Les Billets de Monocle

A Radiant Future

07 May 2024

No post last week, which was very busy with results publications. But I did find time to reflect on the Macbethian question of our profession: what does the future hold for active investment management?

The stats are indeed pretty tough: less than 10% of managers beat their benchmark index over the long term according to SPIVA's study published each year by S&P. Admittedly, there is a risk of bias on the part of S&P, which makes its money by selling its indices to all passive managers. But Paul Samuelson, winner of the Nobel Prize in Economics, said fifty years ago that since the sum of the work of all asset managers is ultimately only the market, it would be useful for most of them to turn to professions that are more useful to society. You can hear him now here. [It's still great to be able to listen to Samuelson fifty years later]. He mentioned plumbing and teaching Greek as potential alternative occupations. My problem is threefold: 1/ I have no notion of Greek left 2/ my plumbing productivity is close to absolute zero - I love the little drop that falls after two hours of dismantling/reassembling a siphon 3/ I can't resign myself to entrusting my money to the market average.

Robin Wigglesworth, a journalist with the Financial Times, looks at the issue in his book 'TRILLIONS'. It's an interesting book, describing how a handful of individuals - Jack Bogle (Vanguard), Eugène Fama and David Booth (DFA), and Larry Fink (BlackRock) in particular - have developed an industry that, from nothing, has become by far the biggest player on the world's financial markets. Fifty years on, we have come to the stark conclusion:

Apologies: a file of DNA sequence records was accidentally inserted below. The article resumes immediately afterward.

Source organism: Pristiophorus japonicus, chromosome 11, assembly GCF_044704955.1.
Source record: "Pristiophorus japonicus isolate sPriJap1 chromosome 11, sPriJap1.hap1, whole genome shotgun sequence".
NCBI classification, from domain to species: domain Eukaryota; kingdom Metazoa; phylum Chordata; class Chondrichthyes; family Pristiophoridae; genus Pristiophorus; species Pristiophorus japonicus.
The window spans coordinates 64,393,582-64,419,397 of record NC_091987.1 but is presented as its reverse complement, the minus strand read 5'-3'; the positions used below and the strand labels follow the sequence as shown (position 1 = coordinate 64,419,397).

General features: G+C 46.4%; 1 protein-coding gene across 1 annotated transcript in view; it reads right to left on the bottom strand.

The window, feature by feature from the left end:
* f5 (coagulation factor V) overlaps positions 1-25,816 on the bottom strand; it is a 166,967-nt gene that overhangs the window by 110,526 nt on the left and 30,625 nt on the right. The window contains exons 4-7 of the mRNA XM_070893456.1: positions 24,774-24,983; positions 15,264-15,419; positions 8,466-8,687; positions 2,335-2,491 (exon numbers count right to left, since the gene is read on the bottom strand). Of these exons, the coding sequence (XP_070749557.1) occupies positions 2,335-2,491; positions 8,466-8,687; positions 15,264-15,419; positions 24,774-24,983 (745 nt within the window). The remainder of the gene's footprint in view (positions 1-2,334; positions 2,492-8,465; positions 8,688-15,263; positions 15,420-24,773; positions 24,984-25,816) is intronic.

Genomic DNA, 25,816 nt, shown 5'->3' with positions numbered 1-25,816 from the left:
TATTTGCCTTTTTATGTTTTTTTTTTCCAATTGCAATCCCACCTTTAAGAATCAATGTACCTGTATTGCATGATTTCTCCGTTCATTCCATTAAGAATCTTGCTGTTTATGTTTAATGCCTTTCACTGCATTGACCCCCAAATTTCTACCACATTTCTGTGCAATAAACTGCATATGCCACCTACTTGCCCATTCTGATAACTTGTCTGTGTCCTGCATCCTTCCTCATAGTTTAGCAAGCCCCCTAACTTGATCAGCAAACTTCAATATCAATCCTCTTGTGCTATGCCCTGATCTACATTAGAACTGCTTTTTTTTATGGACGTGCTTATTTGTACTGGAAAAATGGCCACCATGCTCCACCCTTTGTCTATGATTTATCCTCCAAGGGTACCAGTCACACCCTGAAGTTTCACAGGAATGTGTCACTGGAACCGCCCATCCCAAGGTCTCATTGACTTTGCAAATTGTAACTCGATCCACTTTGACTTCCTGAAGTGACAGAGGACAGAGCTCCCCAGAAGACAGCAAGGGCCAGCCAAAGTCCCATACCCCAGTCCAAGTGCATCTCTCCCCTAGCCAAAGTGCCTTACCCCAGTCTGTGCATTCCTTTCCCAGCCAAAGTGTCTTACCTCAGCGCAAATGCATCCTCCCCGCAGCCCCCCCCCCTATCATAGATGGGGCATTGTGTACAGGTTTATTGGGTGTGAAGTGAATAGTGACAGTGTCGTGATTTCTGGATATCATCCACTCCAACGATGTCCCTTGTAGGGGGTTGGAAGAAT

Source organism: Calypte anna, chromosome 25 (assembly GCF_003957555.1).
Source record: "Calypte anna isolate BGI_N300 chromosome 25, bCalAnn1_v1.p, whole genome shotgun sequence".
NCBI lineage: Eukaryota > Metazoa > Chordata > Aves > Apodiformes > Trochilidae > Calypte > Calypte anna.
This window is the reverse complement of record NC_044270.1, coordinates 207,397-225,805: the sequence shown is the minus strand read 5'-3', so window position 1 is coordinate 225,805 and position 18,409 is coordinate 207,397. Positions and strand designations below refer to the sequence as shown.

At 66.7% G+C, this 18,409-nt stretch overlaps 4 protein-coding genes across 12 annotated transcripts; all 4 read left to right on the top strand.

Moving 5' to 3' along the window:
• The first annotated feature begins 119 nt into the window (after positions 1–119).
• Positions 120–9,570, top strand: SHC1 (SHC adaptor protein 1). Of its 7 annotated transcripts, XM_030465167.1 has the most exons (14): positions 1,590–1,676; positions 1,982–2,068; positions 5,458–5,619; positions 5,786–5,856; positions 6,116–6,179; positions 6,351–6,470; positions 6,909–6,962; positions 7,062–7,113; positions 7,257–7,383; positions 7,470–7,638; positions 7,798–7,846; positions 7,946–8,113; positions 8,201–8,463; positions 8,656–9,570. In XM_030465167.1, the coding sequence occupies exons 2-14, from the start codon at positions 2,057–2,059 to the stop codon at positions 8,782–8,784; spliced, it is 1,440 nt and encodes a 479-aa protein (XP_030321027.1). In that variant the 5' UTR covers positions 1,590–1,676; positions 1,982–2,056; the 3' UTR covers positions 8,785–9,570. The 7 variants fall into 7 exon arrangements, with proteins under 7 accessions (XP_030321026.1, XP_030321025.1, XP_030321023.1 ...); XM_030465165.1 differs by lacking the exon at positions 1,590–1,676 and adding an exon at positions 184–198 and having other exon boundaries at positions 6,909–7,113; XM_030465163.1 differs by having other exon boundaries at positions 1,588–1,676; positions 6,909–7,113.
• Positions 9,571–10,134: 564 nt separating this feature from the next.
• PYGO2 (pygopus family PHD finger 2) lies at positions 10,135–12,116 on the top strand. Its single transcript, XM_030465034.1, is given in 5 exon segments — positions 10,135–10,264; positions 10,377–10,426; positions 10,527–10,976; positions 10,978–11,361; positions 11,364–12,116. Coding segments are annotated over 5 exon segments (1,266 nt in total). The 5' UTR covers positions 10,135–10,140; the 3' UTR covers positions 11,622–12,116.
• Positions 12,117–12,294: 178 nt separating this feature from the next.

2 out of every 3 dollars invested in US equities is now managed passively. The book's conclusion is gloomy: Wigglesworth believes that active management will have disappeared within a generation.

All these advocates of passive management have the same argument: the SP500 is unbeatable. The SP500 is "Cap-Weighted", which means that each line in the index is weighted according to its market capitalisation. According to these same apostles, this is what makes the SP500 so much harder to beat than the Equal Weighted SP500. Because on a fall, your share will lose at worst 100%, while on a rise it may gain 150% or 200% or more. This imbalance means that the SP500 CW - or normal - outperforms the SP500 EW. Over ten years, the outperformance is +2.1% per annum for Cap Weighted.


SnP 500

But with S&P doing things right, they have produced indices for all the sub-sectors of the SP500. In six of these sectors (Financials, Materials, Utilities, Health, Consumer Staples) the difference between the Cap Weighted index and the Equal Weighted index is not significant. There are still three sectors (Information Technology, Consumer Discretionary and Communication Services) where the gap is glaring. These are the sectors with names you know well: Apple, Microsoft, Amazon, Alphabet, Meta, Nvidia and Tesla. So we can draw a different analysis from the outperformance of the SP500 Cap Weighted than the one that says passive management is unbeatable. What was unbeatable over the last ten years was a portfolio made up of these 7 stocks. I won't go into the reasons for the performance of these 7 stocks here. What interests me is to see that it is not the "passive management system" that is unbeatable, but a handful of stocks over a specific, defined period of time. As a result, after reading all these pages, research, studies and stats, my mind is made up: With the help of Mimoza and Antoine, I'm going to continue to choose the stocks, bonds, convertibles and other items that will go into my funds, one by one, by hand. The Magnificent 7 are already less so than last year with two down on 2024, and with the level of multiples on the other five, I don't think the Quinté in 2034 will be made up of the same names.